Let’s face it – the kids might be back in school by now, but Mother Nature is still saying it’s summer. When it’s fry‐an‐egg‐on‐the‐driveway hot, the last thing you want is to eat heavy foods, particularly desserts. Fortunately, those battle‐scarred by the heat are rewarded with lots of delicious fruits that come into season this time of year.
Fresh strawberries or peaches can be sliced, sweetened a little if desired, and put in store‐bought shortcake cups and topped with whipped cream. Another quick‐fix dessert is to put sliced bananas in individual graham cracker crusts with chocolate pudding and whipped cream. Of course, any of the fresh fruits are tasty when dipped in melted chocolate and rolled in nuts.
Fruit is divine in ice cream, either mixed in or used as a topping. Try layering slices of angel food cake, ice cream and fruit in tall glasses for a refreshing dessert. To kick it up a notch, toast the angel food cake slices beforehand. In the wintertime, frozen fruit, or even jam, can be used.
Fruit also can be used as ice cubes to keep your drinks cool without watering them down. Spread blueberries and blackberries on a baking sheet and freeze, then drop in your tea or lemonade. Store in a ziptop bag and then use in cereal, oatmeal or even your morning juice. The fruits also can be pureed, sweetened to taste, and frozen in ice cube trays for the same purpose. While we’re on the subject of frozen fruit, peaches or any of the berries can be run through a blender with some sugar and put in a baking dish in the freezer. Once the mixture is firm, scrape with a fork, add some fresh mint and voila, you have a frozen treat that will be a crowd pleaser. Orange juice is also a good add‐in before freezing. Try putting some of the frozen goodness in a glass with sparkling grape juice for a tasty drink.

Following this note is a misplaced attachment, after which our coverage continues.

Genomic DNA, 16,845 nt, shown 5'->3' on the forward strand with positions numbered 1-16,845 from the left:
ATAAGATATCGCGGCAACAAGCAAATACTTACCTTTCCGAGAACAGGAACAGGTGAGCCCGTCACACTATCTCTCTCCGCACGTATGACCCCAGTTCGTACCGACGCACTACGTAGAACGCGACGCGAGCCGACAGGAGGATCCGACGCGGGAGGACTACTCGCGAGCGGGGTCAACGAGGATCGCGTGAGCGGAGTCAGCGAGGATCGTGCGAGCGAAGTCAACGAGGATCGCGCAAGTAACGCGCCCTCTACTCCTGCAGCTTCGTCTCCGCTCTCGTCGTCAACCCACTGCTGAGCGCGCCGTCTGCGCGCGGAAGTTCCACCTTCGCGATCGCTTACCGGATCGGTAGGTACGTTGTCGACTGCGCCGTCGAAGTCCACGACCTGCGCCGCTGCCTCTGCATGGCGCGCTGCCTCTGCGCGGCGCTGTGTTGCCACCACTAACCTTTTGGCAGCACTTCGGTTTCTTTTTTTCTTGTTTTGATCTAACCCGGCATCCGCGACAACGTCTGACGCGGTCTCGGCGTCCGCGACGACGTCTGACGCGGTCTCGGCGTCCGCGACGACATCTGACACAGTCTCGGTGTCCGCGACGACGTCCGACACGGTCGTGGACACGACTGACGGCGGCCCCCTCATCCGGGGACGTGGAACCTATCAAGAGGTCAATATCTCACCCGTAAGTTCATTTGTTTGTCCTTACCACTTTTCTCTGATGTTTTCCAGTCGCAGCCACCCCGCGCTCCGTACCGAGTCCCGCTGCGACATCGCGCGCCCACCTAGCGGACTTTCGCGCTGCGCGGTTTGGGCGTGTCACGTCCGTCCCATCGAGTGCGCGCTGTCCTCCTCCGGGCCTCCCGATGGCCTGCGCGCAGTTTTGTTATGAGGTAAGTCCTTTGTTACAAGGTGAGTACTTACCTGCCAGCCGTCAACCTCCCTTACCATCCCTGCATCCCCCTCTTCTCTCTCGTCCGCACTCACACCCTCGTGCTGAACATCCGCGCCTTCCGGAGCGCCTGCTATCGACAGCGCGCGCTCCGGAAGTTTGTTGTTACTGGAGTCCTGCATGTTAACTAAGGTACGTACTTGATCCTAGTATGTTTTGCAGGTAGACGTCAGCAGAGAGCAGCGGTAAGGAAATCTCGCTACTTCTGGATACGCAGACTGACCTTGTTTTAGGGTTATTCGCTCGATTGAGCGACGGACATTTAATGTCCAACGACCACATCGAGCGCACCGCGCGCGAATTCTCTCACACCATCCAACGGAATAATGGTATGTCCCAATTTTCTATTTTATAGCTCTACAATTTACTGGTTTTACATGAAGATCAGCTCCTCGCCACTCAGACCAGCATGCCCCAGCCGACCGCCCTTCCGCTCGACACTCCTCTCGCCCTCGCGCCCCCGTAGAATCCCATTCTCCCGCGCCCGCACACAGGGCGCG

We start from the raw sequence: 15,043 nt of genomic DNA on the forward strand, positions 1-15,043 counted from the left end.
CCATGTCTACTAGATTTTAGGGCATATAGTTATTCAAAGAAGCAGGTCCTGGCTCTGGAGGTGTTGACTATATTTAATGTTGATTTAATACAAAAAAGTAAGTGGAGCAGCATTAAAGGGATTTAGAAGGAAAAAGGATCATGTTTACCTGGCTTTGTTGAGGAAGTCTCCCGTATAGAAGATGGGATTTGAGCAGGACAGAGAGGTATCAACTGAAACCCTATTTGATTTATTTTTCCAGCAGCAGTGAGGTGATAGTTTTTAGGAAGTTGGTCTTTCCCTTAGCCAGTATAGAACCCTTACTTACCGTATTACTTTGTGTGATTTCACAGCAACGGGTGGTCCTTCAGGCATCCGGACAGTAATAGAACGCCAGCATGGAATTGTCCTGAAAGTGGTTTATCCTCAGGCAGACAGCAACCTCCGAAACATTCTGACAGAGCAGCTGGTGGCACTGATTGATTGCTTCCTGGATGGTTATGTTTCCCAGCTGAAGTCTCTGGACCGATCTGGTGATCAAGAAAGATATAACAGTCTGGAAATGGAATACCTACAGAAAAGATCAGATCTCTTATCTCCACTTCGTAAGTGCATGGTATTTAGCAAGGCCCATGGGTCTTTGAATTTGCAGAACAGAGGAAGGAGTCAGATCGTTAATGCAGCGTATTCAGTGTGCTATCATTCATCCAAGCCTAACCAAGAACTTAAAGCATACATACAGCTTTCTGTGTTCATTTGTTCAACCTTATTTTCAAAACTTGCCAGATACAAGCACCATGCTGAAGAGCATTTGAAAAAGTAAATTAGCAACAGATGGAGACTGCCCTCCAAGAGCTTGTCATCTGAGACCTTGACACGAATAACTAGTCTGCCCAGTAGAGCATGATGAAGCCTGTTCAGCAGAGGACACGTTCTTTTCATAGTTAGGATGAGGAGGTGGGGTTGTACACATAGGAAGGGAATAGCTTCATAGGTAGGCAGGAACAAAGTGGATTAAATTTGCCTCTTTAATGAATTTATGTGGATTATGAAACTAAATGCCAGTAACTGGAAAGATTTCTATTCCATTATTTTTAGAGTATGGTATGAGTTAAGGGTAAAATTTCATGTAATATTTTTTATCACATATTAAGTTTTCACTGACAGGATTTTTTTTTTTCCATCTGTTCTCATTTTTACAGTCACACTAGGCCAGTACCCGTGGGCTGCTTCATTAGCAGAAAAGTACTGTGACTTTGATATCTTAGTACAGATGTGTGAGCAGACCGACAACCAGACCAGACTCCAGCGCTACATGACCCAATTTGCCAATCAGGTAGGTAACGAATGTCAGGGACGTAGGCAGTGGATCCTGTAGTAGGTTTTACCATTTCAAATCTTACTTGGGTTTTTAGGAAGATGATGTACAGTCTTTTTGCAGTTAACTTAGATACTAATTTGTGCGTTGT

Strawberries can be run through a food processor, then heated in a saucepan with some sugar, a splash of balsamic vinegar, lemon or lime juice, and a little water to thin it out, if necessary. Heat until the mixture reduces and thickens. This sauce makes a great dip for chicken, pork and veggies. The same can be done with blackberries, but make sure you push them through a strainer because you want people to compliment you on your sauce, not spit seeds when they try to speak. So take advantage of all the summer fruits and be adventurous! Happy cooking!
Tiffany Hughes is an Acworth resident and educator at Tellus Science Museum. She enjoys spending time with her family and furbabies. For more recipes or tips, email her at firstname.lastname@example.org.